Race and ethnicity slapped me in the face during the Jesuit Volunteer Corps.
I arrived in Washington, DC’s Dulles Airport in August 2009 ready for JVC. New city, new people, new adventure. I felt a little nervous. Being from the Pacific Northwest, I immediately went to Starbucks in the airport. Time for a Venti Iced Coffee. No classic syrup. One inch of heavy cream. I ordered my drink, paid, and stood by the counter looking around as the baristas made my drink.
The stark racial contrast should have been obvious. All the Starbucks baristas were African American. All the customers were white collar professionals. I got my coffee and watched the men and women walk by the Starbucks. Custodians – exclusively African American. The travelers – almost all white men and women, many wearing suits and ties. What does this division suggest?
That was the first major slap in the face that year, and yet somehow, I missed the message. I just assumed I was seeing what I studied in my sociology courses – the effects of economic inequality. It couldn’t be racial inequality, I posited, for racism mostly ended with Martin Luther King Jr.’s struggle for racial justice. If racism did still exist, it wasn’t in the North where I was from. All of my friends were good-hearted, caring people who wanted equal rights for all people. I’m not racist, I thought; I believe in equal rights for all people.
Moreover, I am a racial minority myself. I was adopted from Nepal into a middle-class, American, mostly white family. My father is also adopted from Nepal, but the rest of our family is white. I worked hard, got a generous scholarship to go to college, and became successful like my other college classmates. I was a minority and wasn’t impacted by racism.
During my experience in JVC, I worked for the legal clinic at Bread for the City, a social service organization in DC. I should have noticed on the first day of work how all the clients were African American or Latino. During my year at Bread, I can confidently say that I talked with three white people coming in for legal assistance. Three out of literally hundreds.
Slowly, I began to see a city organized geographically and economically around color lines. My clients, many of whom had been displaced through gentrification, lived in neighborhoods that were poorer. The farther west I walked in the city, the whiter and wealthier it became.
Moreover, I saw my own prejudices emerge. I had failed to see the ways that I make judgments based on race and ethnicity. I formed preconceived notions of my clients, filtered through the experience of my own “hard work leads to success” narrative. Race wasn’t a category of the past – it was a category inside of myself – stripping my own clients of the dignity Bread for the City promised to provide them.
It’s been five years since I flew into Dulles Airport, and I am still haunted by that experience. And so apparently is our country. We have an African American president, a sign of progress certainly, but we also have police brutality cases resulting in the death of young black men like Michael Brown, and more recently, Walter Scott. We are emotionally charged about the issue. With these cases in our mind, it’s no surprise that many Americans question the fairness of the criminal justice system.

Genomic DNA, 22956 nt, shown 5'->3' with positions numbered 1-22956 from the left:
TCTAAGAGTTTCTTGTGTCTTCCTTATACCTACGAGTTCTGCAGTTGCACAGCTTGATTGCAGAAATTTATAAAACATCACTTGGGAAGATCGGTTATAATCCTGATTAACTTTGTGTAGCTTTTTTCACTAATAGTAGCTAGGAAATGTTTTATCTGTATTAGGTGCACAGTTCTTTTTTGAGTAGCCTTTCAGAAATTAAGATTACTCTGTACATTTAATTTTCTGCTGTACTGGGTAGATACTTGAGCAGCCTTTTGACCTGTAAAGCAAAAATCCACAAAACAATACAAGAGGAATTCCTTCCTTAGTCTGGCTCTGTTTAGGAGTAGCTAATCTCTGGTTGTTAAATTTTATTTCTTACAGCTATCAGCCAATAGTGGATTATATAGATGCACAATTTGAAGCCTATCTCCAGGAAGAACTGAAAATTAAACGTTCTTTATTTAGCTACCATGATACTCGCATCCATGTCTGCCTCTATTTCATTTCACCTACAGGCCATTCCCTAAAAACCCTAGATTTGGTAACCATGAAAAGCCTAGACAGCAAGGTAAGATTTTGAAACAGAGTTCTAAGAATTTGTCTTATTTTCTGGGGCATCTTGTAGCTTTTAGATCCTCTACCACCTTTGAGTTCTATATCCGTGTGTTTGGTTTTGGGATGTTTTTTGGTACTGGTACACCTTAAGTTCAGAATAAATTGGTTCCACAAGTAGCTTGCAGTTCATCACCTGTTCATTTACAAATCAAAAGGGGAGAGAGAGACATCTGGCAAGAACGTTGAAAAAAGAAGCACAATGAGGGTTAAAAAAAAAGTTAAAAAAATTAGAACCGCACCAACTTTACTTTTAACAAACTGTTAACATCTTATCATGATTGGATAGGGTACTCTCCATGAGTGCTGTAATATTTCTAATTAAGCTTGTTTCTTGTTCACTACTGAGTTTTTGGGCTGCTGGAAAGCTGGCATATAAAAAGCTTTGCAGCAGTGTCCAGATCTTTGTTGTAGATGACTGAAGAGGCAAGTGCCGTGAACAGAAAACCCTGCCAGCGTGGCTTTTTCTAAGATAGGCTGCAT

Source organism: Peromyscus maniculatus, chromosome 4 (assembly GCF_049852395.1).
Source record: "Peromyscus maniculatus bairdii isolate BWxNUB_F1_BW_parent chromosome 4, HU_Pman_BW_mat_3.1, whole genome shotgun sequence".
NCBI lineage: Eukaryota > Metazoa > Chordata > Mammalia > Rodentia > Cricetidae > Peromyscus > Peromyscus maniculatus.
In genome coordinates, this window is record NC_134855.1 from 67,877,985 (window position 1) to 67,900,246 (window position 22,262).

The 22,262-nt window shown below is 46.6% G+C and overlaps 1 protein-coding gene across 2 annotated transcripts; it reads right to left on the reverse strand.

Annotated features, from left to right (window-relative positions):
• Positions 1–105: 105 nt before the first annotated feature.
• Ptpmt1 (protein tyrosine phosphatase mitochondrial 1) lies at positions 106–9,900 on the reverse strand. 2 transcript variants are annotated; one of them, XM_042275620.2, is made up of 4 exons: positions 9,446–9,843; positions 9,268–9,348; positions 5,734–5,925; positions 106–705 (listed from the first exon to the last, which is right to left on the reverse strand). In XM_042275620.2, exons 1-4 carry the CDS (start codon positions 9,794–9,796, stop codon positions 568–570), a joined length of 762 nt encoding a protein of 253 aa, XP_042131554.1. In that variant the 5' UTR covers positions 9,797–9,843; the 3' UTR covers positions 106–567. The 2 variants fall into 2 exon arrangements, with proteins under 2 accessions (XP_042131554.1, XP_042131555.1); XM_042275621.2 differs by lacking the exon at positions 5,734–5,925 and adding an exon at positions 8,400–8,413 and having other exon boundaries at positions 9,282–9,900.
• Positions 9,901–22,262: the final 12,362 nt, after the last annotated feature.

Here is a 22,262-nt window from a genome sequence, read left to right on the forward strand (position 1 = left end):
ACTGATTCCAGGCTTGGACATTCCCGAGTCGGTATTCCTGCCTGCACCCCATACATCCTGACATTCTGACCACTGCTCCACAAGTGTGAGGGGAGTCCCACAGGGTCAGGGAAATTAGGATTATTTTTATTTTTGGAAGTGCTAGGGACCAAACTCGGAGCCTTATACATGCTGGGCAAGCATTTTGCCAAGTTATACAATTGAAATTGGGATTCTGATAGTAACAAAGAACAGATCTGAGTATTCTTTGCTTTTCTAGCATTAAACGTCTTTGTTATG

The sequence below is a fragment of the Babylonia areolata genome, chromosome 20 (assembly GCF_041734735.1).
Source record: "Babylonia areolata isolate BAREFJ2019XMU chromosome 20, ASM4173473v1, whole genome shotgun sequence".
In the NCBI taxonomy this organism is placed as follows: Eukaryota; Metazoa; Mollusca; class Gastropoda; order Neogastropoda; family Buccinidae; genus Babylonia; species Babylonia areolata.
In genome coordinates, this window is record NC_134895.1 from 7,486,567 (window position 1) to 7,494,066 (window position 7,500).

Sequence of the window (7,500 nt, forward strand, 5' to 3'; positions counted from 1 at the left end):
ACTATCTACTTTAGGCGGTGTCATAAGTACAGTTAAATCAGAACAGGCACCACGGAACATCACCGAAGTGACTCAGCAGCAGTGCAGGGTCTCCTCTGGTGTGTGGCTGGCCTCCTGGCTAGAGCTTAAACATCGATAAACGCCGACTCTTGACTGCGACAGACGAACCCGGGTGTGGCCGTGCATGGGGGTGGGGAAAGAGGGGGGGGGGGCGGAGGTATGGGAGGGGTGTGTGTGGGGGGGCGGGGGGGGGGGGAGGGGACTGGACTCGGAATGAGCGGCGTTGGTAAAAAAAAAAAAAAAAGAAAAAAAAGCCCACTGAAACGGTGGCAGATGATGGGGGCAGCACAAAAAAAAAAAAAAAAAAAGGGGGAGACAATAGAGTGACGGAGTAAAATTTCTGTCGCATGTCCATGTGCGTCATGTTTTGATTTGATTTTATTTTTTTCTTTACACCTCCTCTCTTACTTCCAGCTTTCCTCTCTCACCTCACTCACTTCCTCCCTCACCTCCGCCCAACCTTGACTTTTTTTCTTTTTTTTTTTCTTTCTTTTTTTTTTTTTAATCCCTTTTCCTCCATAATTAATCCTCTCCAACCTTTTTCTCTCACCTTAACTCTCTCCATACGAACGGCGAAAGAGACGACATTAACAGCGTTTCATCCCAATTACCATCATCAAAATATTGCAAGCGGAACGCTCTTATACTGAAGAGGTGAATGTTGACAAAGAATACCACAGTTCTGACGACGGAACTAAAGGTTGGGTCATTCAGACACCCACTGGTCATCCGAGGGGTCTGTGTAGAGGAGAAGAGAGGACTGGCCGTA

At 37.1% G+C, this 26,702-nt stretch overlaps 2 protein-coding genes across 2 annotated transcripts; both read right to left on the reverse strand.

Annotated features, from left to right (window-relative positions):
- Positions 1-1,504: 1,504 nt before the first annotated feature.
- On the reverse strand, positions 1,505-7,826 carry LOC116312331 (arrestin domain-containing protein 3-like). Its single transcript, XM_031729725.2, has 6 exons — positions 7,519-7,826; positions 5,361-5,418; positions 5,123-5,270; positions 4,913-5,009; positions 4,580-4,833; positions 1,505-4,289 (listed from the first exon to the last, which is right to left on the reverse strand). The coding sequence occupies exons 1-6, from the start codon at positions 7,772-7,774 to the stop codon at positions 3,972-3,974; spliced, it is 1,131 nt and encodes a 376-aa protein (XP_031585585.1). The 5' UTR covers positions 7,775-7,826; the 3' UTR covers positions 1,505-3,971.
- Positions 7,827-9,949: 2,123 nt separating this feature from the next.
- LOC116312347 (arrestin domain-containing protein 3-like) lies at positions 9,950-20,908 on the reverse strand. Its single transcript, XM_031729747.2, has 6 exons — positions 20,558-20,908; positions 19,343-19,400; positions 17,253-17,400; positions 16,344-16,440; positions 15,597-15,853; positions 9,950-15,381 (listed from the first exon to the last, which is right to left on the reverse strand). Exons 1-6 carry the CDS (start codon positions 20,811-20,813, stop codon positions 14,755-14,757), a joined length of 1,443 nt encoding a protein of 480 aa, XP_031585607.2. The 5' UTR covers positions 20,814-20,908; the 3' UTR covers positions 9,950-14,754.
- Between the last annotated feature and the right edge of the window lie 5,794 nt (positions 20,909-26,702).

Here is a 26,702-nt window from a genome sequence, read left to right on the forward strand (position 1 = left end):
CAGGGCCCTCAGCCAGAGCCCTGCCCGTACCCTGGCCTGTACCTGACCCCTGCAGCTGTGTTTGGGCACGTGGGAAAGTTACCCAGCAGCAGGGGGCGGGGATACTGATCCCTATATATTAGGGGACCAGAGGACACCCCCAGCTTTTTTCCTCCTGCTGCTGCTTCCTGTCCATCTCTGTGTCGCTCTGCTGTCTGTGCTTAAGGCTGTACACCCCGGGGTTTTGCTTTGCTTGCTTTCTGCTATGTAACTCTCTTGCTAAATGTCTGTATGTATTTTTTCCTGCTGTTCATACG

The racism of Ferguson may seem distant for some, but not for people who must encounter racism in their everyday lives. We’re probably horrified when we learn of cases of racism, and, like TJP contributor Dan Dixon SJ, are left with questions when we’re confronted by racism in documentaries or theatrical presentations. How do we address a problem so large, when, we ourselves don’t seem to harbor racist views or know racist people?
Attitudes about these issues are shaped by the experiences, culture, and relationships that have brought us to today. They are also shaped by narratives we learn. I learned the narrative that all people are equal today, that racism is over, and that we can all freely become the person we want to be. JVC showed me that it wasn’t fully true. I resisted it because it was painful: the racial divide in the airport was so painfully obvious that I didn’t want to believe it was true.
I’d like to say that all my stereotypes and prejudices ended with JVC. Not the case, unfortunately. It’s still painful to see places of privilege or suffering in my life and in the lives of others. The changes needed are massive – changes in housing segregation and school systems, police tactics, and cultural attitudes about race, just to name a few. How can I even put a dent in such a pervasive problem? Perhaps by asking hard-hitting questions when I make an unsaid assumption:
Where is this prejudice coming from? What in my life caused me to feel this unspoken prejudice? How do I respond out of a place of love and generosity, not out of fear?
The answers are humbling. Most of the time, I’m not the good guy in the story. I’m that guy I believed didn’t exist in the United States anymore. Owning that is scary and embarrassing.
Asking these questions has made me ruined for life, and a new narrative has emerged. Not the American Dream narrative that promises unlimited self-remaking, because I saw people struggling just to get by. A new narrative, one that admits how my own beliefs contribute to the racism my clients faced. It’s not a bleak narrative, but it is a challenging one – one of readjusting my own thoughts, words, and actions. It’s a continuing narrative of confronting my own prejudices.